In the past few years we have heard an awful lot about the printers adding additional services to stay competitive in their respective markets. So it was particularly interesting when Bridgeport National Bindery in Agawam, MA, a trade binder at heart, took the opposite course and added digital printing as a service. For most of the company’s history its sales representatives traveled throughout the Northeastern United States convincing print shops to send them their printed material for binding and distribution. This meant shipping and storing printed pages, having extra printed pages on hand in case of errors, and finally distributing completed work or shipping it back to the printer. It’s easy to see how that business process could be streamlined, and since 2005 Bridgeport National has been active in the print-on-demand market (POD). Their origins as a trade bindery, however, left them in an advantageous position when it comes to POD book printing due to the wide variety of applications and experience they have gained.

Last month Bridgeport National Bindery hosted an HP “Print your Future” event at Read more »

Bielomatti’s new PageMaster – Production Inkjet driven by Finishing

Ralf Schlozer
 Dec 16, 2014

Without much fanfare a new continuous feed inkjet printing line has appeared on the market. The new system is called PageMaster, and it was introduced at an open house in the middle of November at Bielomatik’s facility in Neuffen in Southern Germany. PageMaster is an integrated inkjet printing and converting line for booklets or notepads that is being marketed by a new organization called Bielomatti, as part of a joint venture between Bielomatik and Matti. Bielomatik has a 60% stake in the joint venture and therefore will have a larger role in marketing and driving the product. So far the joint venture has no permanent staff and draws resources from both companies as needed. Once the demand takes off, the company will add staff accordingly.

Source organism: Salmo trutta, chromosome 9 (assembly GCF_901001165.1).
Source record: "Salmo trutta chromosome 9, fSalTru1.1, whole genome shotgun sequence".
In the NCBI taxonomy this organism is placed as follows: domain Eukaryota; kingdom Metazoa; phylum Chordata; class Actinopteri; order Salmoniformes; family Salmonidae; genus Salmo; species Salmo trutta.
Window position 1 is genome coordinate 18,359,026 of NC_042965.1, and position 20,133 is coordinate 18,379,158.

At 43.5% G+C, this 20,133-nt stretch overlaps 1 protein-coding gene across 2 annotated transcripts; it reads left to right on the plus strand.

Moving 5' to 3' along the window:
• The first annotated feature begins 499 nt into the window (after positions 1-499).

Matti has a lot of experience designing paper transport and print towers for a range of vendors including Kodak, Xerox, and Xerox Impika. The company also markets printing solutions directly to end customers. These are typically custom solutions integrating paper transport and inkjet heads.

Bielomatik is the by far larger partner with 900 employees worldwide (Matti has about 25 employees). Bielomatik focusses on paper processing and plastic welding equipment. In the paper processing the company manufactures complete lines for a somewhat diverse range of applications: the production of copybooks/notepads (the types used in schools), lines for converting bank notes, attaching RFID tags, and wrapping of cut-sheet papers. Apart from basic flexo units that print lines or grids into the copybooks no printing equipment is offered. Accordingly the company’s expertise is in folding, sheeting, collating, and binding in high volume 24/7 environments. Not surprisingly a decline in the established copybook markets is driving the company to seek other opportunities. Read more »

censhare Community Days 2014

David Stabel
 Oct 9, 2014

On Oct. 3rd 2014 this years censhare Community Day was held in Munich, Germany. censhare AG (censhare) is a provider of software for digital publishing and marketing automation. The company invited its partners and industry analysts to share best practices and insights on its latest developments as well as trends in digital publishing and marketing. Several case studies showed how censhare helps marketers and enterprises with the challenges of managing content, associated workflows and distribution processes. In addition, censhare revealed the key highlights of its new software version that will be released in Oct. 2014: censhare 5.0.

Stefan Ruthner, EMEA sales manager at censhare, opening the censhare Community Days 2014

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Questions about Books and Inkjet

Jim Hamilton
 Apr 15, 2014

Recently, Barb Pellow and I participated in a Canon-sponsored Book Business/Printing Impressions webinar on the topic of books and inkjet. (The replay is available at this link if you are interested.) As is typical of most webinars, listeners were encouraged to submit questions, and in this case we received a lot of them. This blog is comprised of those questions and my brief response to each. While not intended to be comprehensive, I believe these questions and answers are a reflection of what is on the minds of the publishing community in regard to inkjet and books today.

Question and Answer

Q: What would be the cost per book difference to print offset vs. ink jet based upon specs such as Read more »